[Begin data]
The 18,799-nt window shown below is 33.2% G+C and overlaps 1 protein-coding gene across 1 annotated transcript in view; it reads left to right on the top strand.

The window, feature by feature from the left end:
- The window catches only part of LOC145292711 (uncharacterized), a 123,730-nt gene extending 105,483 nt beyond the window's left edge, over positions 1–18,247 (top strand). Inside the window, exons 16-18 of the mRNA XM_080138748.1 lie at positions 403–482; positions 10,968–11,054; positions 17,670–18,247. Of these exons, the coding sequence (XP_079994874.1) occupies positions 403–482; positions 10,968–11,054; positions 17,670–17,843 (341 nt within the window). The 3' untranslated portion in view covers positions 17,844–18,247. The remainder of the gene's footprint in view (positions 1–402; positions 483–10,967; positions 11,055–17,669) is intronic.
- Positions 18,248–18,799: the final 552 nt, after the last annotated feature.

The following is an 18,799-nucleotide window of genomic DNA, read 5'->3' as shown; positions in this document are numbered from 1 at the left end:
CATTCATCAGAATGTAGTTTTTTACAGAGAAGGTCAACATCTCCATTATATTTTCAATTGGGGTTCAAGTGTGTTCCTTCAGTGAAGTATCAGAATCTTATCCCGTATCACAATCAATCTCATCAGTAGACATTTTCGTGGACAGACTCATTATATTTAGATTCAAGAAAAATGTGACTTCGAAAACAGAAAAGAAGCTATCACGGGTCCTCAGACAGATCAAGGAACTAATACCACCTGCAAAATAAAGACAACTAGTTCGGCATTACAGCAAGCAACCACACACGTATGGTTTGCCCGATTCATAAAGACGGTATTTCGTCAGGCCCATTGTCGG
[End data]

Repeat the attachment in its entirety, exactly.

The 18,799-nt window shown below is 33.2% G+C and overlaps 1 protein-coding gene across 1 annotated transcript in view; it reads left to right on the top strand.

The window, feature by feature from the left end:
- The window catches only part of LOC145292711 (uncharacterized), a 123,730-nt gene extending 105,483 nt beyond the window's left edge, over positions 1–18,247 (top strand). Inside the window, exons 16-18 of the mRNA XM_080138748.1 lie at positions 403–482; positions 10,968–11,054; positions 17,670–18,247. Of these exons, the coding sequence (XP_079994874.1) occupies positions 403–482; positions 10,968–11,054; positions 17,670–17,843 (341 nt within the window). The 3' untranslated portion in view covers positions 17,844–18,247. The remainder of the gene's footprint in view (positions 1–402; positions 483–10,967; positions 11,055–17,669) is intronic.
- Positions 18,248–18,799: the final 552 nt, after the last annotated feature.

The following is an 18,799-nucleotide window of genomic DNA, read 5'->3' as shown; positions in this document are numbered from 1 at the left end:
CATTCATCAGAATGTAGTTTTTTACAGAGAAGGTCAACATCTCCATTATATTTTCAATTGGGGTTCAAGTGTGTTCCTTCAGTGAAGTATCAGAATCTTATCCCGTATCACAATCAATCTCATCAGTAGACATTTTCGTGGACAGACTCATTATATTTAGATTCAAGAAAAATGTGACTTCGAAAACAGAAAAGAAGCTATCACGGGTCCTCAGACAGATCAAGGAACTAATACCACCTGCAAAATAAAGACAACTAGTTCGGCATTACAGCAAGCAACCACACACGTATGGTTTGCCCGATTCATAAAGACGGTATTTCGTCAGGCCCATTGTCGG